YARMOUTH, MASS. — The Cape Cod Antique Dealers Association, Inc, could not have asked for a better day for its outdoor antiques show June 15 at the Laurence MacArthur School Field.
Sunny skies and pleasant temperatures welcomed visitors to the show, as did 60-plus antiques dealers set up in four tents, offering a fine selection of mostly country antiques and Americana. A very strong gate was noted and, better still, shoppers were in a buying mood. Many dealers reported doing well, and antiques were seen leaving the show all day long, in bags and tucked under arms.
“Thanks to the hard work on the part of Mary McCormick, and Barbara and Charlie Adams, every aspect of the show was topnotch from our advertising to our layout and the quality of the 62 outstanding dealers to the spectacular weather that day,” said association president Charlene Dixon. “We had close to 800 paid customers and we were thrilled with the number of children and students who attended. To encourage future ‘antiquers,’ our shows have a policy to admit them free so we know that added to our total attendance. This policy also encourages young families to be able to attend,” Dixon added.
Also an exhibiting dealer, Charlene and her husband Ed did a brisk business throughout the day, mostly selling smalls and affordable items. Given the show’s Cape venue, it was no surprise that nautical items were big sellers here and were plentiful in many dealers’ booths.
Dixon was impressed with the number of off-Cape buyers, including some who hailed from Ohio, Canada and Texas. Her favorite sale was to a 10-year-old boy, Will, of Dallas, Texas, who is already an avid collector of World War I memorabilia. Attending the show with his parents and grandparents, he bought an original World War I “Community Service” poster.
Another happy dealer was The Odd Chair and The Old Crock Antiques, Mashpee, Mass., which sold everything from a late Irish chain pattern quilt (its first sale of the day) to an old, folk art schooner weathervane, garden antiques and, yes, even furniture.
“Buyers must have been in a summer frame of mind, given the weather — several of our garden pieces sold, including the wood and metal schooner weathervane and a vintage metal and glass table-top ‘conservatory’ for starting plants or housing a terrarium,” said dealer Mary McCormick.
Other pieces selling early included a primitive, antique cabinet with multiple small drawers in original grain painted finish and a Nineteenth Century cherry drop leaf table, bought for its small size to go into a very small apartment.
McCormick, who handles publicity for the association, reported that it was pleased with the success of the show, which raises money for the association’s scholarship fund, which provides one to two scholarships annually to graduates of Cape Cod Community College to continue their education in art, history or the decorative arts, as well as its Cultural Enrichment Fund, which gives grants to local nonprofits to help acquire or preserve artifacts that promote the Cape’s history.
“Overall, the association felt that the show was a great success. We had over 60 really quality dealers, an excellent gate and a picture-perfect day for an outdoor show,” she said.
Charlie and Frances Szeglin, Eastham, Mass., also reported doing well. “The show was fine for us, especially since we focus on a very small segment of early Americana: early lighting and Eighteenth–early Nineteenth Century hearth items in iron,” Charlie Szeglin said. “Our clients are usually collectors and folks who live in early homes. Often they come with great interest, which is a key element in shows.”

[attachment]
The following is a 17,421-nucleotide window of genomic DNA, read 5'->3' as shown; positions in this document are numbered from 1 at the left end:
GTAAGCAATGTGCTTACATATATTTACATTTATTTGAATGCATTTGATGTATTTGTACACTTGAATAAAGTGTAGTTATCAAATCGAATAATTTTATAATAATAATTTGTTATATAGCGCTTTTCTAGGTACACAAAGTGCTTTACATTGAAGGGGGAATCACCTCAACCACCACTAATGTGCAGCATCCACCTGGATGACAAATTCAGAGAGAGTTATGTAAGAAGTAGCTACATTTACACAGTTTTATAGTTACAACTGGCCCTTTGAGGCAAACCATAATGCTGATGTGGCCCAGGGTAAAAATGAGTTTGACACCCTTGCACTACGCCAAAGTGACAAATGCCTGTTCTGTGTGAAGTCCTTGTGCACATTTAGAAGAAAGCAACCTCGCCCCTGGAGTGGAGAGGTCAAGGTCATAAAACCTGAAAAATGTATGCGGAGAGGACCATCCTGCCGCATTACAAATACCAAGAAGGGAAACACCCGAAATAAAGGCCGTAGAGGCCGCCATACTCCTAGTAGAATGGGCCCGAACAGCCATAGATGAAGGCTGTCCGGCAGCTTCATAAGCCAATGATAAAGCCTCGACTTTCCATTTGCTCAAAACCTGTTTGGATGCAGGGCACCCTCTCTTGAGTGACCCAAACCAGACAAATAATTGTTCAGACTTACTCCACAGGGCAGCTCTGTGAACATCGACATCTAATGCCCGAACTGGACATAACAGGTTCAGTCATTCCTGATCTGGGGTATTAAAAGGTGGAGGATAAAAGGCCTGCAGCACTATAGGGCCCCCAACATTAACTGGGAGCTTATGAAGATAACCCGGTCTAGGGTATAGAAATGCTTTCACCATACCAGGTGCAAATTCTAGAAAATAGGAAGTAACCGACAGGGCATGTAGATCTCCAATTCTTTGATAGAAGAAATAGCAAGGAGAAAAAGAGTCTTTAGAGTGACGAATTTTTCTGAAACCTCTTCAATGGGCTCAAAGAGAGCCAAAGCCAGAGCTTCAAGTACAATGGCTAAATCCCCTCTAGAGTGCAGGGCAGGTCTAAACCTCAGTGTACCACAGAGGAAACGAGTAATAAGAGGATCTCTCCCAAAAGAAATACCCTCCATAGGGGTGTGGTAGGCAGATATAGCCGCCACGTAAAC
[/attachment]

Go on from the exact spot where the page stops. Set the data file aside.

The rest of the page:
Sow’s Ear Antique Co., Cotuit, Mass., fairly new to the show circuit but having a shop in Cotuit for 22 years, also did well. “I felt that this show was excellent for us since it was local, very well advertised and organized in a great location,” said Laurie Hayes. “We were able to sell five to six items in the $400 price range, and several people came to our shop in the days that followed and bought pieces, saying that they liked our booth at the show. It was a great experience to meet so many people and the exposure to our merchandise was very beneficial.”
Bradford Trust Art & Antiques, Harwich Port, Mass., is better known for fine art, but at this show dealer Roy Mennell proved that pigs really do fly. An antique pottery pig with wings the dealer picked up just because he liked it was offered at the show and sold quickly, with three buyers vying for ownership. “The old axiom ‘If you like it, buy it’ holds true,” he quipped. His sales of high-end paintings are typically light here, but the dealer acquired a painting from a visitor to the show and has an appointment to see another. “I do make valuable contacts and that is okay. I will be back next year,” he said. “The attendance was good and the energy high. Good weather on the Cape can cheer all of us up!”
Jane Wargo, Wallingford, Conn., was pleased with her sales, which included two benches, a sign, a Twentieth Century game board, a nice, handmade pond boat and several smalls. “A large crowd attended, due to the hard work of the committee members,” she said.
Among the most interesting sales reported were at Sandwich Antique Center, which sold a witness box from the old Barnstable court house, and Priscilla Hutchinson, East Dennis, Mass., whose favorite sale was a “Hallets Yarmouthport” sign to a young couple who live locally. After visiting her booth several times to look at the sign, the buyers (and dealer) agreed on a price and the sign is likely already hanging on their living room wall.
The association’s next show will be its 43rd annual Summer Orleans Antiques Show that returns to the Nauset Middle School August 3. For information, www.ccada.com or 508-240-7726.